Saturday, March 22, 2014

Asian Americans defeat affirmative action

The (chinese) tiger mother pride defeats the California Democratic machine.

That said congratulations are premature. As far as Asian Americans are concerned, the problem of being whiter than whites is that one day the whites will get wise and ask: dude where is my uni seat? That day may have been postponed but it is coming. Proportional representation (aka quotas) is a powerful weapon in the hands of the less privileged (as also seen in India). Be very afraid.

And as far as black/hispanic pressure groups the real target was falling populations at UC Berkeley and UCLA. However they ignore (perhaps intentionally) that the famous two are now admitting more poor students and that is a worthy target as well.

...
Democrats in California are in a state of shock at the defeat of their effort to reinstate racial preferences in university admissions....The state Senate approved a measure 27-9 to ask voters in November to overturn the ban. Little did it expect the backlash that ensued.


California's politically sleepy Asian-American community, in defiance of its own civil rights leaders, mounted a massive grassroots campaign to kill the measure. It made phone calls, wrote letters, blanketed the airwaves. Ultimately, not only did the Assembly abandon the proposal, but three Asian senators who originally supported the measure reversed themselves.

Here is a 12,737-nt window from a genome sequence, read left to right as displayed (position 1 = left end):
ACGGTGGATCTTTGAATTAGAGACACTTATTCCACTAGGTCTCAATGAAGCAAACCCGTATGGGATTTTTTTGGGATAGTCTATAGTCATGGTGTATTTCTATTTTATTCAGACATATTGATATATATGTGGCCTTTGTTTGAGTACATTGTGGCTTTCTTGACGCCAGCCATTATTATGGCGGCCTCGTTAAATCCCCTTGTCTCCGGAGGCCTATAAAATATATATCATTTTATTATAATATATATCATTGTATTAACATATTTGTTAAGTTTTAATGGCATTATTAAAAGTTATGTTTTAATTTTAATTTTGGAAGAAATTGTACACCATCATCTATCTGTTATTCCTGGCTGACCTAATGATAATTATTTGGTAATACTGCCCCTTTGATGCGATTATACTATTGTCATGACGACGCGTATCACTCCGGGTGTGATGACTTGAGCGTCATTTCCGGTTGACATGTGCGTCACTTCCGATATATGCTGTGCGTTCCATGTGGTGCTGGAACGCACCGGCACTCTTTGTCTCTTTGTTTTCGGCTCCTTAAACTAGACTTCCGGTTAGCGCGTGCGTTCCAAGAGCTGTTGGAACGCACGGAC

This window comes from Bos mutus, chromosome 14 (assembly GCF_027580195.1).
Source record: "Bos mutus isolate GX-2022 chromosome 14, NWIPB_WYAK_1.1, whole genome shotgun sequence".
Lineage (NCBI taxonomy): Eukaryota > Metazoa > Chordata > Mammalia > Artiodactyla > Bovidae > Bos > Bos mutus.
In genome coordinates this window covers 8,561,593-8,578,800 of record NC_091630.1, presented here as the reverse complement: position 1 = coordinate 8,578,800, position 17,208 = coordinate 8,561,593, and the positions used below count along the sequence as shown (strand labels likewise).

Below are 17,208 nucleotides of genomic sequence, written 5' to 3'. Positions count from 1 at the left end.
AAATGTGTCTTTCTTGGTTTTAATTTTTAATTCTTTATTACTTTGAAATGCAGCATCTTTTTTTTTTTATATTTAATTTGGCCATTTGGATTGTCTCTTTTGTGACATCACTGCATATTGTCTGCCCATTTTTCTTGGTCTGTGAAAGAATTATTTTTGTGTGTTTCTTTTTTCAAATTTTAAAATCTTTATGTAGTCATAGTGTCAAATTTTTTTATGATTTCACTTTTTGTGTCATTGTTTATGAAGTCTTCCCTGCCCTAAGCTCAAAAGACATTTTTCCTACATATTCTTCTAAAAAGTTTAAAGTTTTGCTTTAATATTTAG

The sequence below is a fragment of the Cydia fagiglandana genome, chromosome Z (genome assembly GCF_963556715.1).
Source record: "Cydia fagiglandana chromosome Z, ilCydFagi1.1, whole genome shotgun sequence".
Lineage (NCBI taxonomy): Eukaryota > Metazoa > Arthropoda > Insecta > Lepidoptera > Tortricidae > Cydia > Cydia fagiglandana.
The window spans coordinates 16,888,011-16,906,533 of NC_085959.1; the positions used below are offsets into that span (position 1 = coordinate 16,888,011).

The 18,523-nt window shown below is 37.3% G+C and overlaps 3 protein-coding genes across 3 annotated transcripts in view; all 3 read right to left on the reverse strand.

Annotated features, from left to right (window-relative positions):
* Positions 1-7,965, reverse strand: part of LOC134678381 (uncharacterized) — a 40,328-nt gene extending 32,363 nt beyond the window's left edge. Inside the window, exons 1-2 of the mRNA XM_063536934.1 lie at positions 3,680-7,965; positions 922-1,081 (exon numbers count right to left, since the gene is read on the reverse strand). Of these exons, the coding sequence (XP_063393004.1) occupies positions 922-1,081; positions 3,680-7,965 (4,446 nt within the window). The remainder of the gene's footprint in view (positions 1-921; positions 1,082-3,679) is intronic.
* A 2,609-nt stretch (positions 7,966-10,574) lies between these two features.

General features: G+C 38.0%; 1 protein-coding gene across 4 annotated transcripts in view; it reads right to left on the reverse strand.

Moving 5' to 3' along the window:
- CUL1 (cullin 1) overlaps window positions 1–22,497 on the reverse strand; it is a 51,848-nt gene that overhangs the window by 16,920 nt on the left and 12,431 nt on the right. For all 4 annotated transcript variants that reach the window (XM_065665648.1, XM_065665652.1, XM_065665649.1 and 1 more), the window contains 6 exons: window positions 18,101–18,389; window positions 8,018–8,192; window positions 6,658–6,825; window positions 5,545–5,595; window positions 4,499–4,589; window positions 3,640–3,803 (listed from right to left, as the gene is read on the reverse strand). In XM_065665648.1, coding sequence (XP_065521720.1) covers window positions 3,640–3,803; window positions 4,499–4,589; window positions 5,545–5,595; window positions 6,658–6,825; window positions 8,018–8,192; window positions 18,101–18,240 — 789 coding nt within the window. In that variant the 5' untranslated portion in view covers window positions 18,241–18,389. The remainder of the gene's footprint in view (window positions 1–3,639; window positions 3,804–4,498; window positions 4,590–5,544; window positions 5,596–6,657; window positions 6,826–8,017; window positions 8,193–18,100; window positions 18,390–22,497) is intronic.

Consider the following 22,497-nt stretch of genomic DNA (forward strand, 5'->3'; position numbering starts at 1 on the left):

The liberal idea of racial justice is proportional representation under which each group is represented in proportion to its population at universities and other institutions. The whole point of scrapping Prop 209 is to hand university officials the power to ignore student test scores and grades to create a more balanced student body based on racial criteria.

Setting aside the moral objections to putting groups rather than individuals at the heart of a scheme of social justice, such racial balancing is profoundly at odds with Asian-American interests. They represent the single largest ethnic group among the University of California's 173,000 undergraduates. They form about 14 percent of the Golden State's population, but in 2008, they constituted 40 percent of the student body at University of California, Los Angeles, and 43 percent at University of California, Berkeley -- California's most selective public universities -- as well as 50 percent at University of California, San Diego and 54 percent at University of California, Irvine. They had an admission rate of 73 percent compared to 63 percent of all in-state applicants last year.

Trying to perform a racial balancing act in a country that was neatly divided into two groups -- the white discriminators and the black discriminated -- was one thing. But pulling it off in a diverse country with diverse groups with diverse histories and diverse interests is quite another. 

regards